Imatges de pàgina
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COLDSTREAM, Occupying a level and elevated situation on the north bank of the Tweed, crossed here by a handsome bridge. The population of the town was, in 1851, 2238. In consequence of its proximity to England, Coldstream, like Gretas Green, is celebrated for its irregular marriages. General Monk resided in Coldstream during the winter of 1659-60, before he marched into England to restore Charles II., and here he raised a regiment now well known as the Coldstream Guards. On the bank of the Tweed, to the west of the town, is Lees, the beautiful seat of Sir John Marjoribanks, Bart., and on the north-west is Hirsel, the seat of the Earl of Home About a mile and a half to the east of the town are the ruins of Lennel Church, which was the name of the parish before Coldstream existed. Near it is Lennel House (Earl of Haddington), in which the renerable Patrick Brydone, author of “ Travels in Sicily and Malta," spent the latter years of bis long life. Following the course o! the river, we come to Tilmouth, where the Till, a narrow, sullen, deep, dark,

* There are two roads from Coldstream to Berwick, one along the north bank and one slong the south bank of the Tweed. The latter is the more interesting, and is generally preferrel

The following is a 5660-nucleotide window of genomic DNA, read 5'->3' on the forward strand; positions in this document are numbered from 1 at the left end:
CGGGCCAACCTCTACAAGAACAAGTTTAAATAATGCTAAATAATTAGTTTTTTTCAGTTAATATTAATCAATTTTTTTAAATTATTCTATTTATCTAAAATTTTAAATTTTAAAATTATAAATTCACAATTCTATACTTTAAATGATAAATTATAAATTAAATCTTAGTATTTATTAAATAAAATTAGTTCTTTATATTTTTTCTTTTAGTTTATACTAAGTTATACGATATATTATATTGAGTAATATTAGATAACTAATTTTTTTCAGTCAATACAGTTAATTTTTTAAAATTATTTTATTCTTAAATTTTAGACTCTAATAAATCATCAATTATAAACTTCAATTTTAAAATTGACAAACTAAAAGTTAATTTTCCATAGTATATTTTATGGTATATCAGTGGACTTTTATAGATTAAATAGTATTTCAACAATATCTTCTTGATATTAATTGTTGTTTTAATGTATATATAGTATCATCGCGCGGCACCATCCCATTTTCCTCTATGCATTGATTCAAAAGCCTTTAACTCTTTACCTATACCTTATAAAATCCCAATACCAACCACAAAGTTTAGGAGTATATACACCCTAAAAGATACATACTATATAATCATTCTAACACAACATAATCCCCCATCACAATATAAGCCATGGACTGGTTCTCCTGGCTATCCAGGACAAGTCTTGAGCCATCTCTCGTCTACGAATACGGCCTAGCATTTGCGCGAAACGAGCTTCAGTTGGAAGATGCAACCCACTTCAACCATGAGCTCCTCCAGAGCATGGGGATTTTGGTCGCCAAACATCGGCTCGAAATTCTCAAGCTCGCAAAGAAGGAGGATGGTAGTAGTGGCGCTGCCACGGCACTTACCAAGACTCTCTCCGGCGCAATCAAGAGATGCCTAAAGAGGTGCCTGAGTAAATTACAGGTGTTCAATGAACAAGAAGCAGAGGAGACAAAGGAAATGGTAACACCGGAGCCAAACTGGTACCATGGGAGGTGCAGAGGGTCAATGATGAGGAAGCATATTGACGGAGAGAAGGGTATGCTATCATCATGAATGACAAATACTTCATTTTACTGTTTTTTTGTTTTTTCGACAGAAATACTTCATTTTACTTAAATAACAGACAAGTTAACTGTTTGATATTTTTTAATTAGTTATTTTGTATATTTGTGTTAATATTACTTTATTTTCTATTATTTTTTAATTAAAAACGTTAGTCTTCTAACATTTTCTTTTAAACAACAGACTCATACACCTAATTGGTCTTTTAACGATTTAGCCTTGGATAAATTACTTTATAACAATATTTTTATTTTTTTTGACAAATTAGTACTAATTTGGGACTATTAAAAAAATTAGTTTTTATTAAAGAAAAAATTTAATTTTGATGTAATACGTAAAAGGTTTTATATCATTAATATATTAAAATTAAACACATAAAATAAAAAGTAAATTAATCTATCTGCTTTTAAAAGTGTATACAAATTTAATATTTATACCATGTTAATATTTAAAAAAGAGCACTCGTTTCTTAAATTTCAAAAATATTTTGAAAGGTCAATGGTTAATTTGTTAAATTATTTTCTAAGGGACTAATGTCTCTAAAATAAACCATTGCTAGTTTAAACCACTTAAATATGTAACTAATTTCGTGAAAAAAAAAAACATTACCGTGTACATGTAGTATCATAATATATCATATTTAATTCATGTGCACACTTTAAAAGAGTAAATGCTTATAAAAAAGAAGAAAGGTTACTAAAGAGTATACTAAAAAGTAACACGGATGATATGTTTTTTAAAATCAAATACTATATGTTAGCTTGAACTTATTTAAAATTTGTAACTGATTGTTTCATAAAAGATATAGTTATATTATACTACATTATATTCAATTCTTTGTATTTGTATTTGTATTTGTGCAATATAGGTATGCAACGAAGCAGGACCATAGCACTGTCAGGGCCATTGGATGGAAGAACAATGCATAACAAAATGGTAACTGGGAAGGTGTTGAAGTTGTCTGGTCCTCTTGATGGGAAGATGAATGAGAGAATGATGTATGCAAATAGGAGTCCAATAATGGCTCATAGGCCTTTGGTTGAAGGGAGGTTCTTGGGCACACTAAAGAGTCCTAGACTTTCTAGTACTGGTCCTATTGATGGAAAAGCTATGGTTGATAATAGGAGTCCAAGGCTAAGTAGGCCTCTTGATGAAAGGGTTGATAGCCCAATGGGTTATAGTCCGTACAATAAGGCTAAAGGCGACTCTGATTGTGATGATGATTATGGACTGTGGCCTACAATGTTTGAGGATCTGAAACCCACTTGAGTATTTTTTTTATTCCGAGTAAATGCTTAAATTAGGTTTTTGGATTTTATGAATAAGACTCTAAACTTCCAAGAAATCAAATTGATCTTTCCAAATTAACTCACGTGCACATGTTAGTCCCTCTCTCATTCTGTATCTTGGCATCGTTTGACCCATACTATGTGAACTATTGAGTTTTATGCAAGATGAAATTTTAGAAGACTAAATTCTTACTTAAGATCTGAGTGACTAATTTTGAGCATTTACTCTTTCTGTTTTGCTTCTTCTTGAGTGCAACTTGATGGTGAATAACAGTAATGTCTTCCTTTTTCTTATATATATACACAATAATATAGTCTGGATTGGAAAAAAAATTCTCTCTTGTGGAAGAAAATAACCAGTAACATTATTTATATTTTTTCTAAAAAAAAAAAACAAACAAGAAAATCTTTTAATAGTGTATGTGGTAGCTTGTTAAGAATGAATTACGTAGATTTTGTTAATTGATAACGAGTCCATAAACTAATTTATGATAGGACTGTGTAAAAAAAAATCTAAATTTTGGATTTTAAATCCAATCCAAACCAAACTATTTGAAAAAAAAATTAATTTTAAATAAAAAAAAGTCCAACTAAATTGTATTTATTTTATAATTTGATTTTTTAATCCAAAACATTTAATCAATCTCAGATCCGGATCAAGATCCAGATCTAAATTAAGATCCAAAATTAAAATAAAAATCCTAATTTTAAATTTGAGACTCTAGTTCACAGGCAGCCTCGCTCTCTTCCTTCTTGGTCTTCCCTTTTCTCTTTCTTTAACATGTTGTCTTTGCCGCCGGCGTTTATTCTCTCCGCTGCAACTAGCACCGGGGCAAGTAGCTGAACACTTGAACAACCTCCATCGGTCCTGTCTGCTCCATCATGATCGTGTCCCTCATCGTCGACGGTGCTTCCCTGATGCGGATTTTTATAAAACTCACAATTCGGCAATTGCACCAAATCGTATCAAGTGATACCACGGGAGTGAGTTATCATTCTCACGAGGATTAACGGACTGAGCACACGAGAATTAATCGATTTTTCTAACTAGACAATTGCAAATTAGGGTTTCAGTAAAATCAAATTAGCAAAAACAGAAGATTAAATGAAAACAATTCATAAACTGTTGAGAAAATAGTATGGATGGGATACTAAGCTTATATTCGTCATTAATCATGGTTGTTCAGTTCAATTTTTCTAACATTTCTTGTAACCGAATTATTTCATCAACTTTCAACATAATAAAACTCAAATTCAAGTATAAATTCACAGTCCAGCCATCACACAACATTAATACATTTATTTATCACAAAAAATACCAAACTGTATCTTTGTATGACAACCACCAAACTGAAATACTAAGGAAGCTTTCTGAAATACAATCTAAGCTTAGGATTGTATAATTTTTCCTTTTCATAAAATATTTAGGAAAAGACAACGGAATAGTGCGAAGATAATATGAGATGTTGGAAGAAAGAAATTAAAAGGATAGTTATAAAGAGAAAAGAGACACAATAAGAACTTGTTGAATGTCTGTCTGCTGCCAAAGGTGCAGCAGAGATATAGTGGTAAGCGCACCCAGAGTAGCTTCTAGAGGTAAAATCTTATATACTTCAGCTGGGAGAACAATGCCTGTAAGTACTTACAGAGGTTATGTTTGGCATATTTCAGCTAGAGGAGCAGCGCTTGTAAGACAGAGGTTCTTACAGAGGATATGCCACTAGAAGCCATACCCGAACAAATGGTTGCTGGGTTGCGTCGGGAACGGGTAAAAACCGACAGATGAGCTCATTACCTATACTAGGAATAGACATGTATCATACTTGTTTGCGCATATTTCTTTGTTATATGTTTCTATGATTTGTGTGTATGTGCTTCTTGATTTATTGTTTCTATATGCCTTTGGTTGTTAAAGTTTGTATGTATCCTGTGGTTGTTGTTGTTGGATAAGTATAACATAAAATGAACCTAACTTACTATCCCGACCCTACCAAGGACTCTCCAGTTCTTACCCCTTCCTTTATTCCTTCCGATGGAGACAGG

and slow stream, flowy into the Tweed. On its banks stands Twizel Castle (Sir Francis Blake, Bart.) Beneath the Castle the ancient bridge is still standing by which the English crossed the Till before the battle of Flodden.* The glen is romantic and delightful, with steep banks on each side, covered with copsewood. On the opposite bank of the Tweed is Milne-Graden (David Milne, E-q.), once the seat of the Kerrs of Graden, and, at an earlier period, the residence of the chief of a border clan, known by the name of Graden. A few miles eastward is Ladykirk, nine miles from Berwick. Near this is Ladykirk, the seat of D. Robertson, Esq. The church of this parish is an ancient Gothic building, said to have been erected by James IV., in consequence of a vow made to the Virgin, when he found himself in great danger while fording the Tweed in this neighbourhood. By this ford the English and Scottish armies made most of their mutual invasions. In the adjacent field, called Holywell Haugh, Edward I met the Scottish nobility, to settle the dispute between Bruce and Balliol, relative to the Scotch crown. On the opposite bank of the Tweed stands the celebrated castle of Norham. The description of this ancient fortress, in the poem of Marmion, is too well known to require quotation here. The extent of its ruins, as well as its historical importance, shows it to have been a place of magnificence as well as strength. In 1164, it was almost rebuilt by Hugh Pudsey, Bishop of Durham, who added a huge keep or donjon. After 1174 it seems to have been chiefly garrisoned by the King, and consider.d as a royal fortress. It was the residence of Edward I. when umpire on tbe claims of Bruce and Balliol to the Scottish throne. It was repeatedly taken and retaken during the wars between England and Scotland. The ruins of the castle are at present considerable as well as picturesque. They consist of a large shattered tower, with many vaults and fragments of other edifices enclosed within an outward wall of great circuit.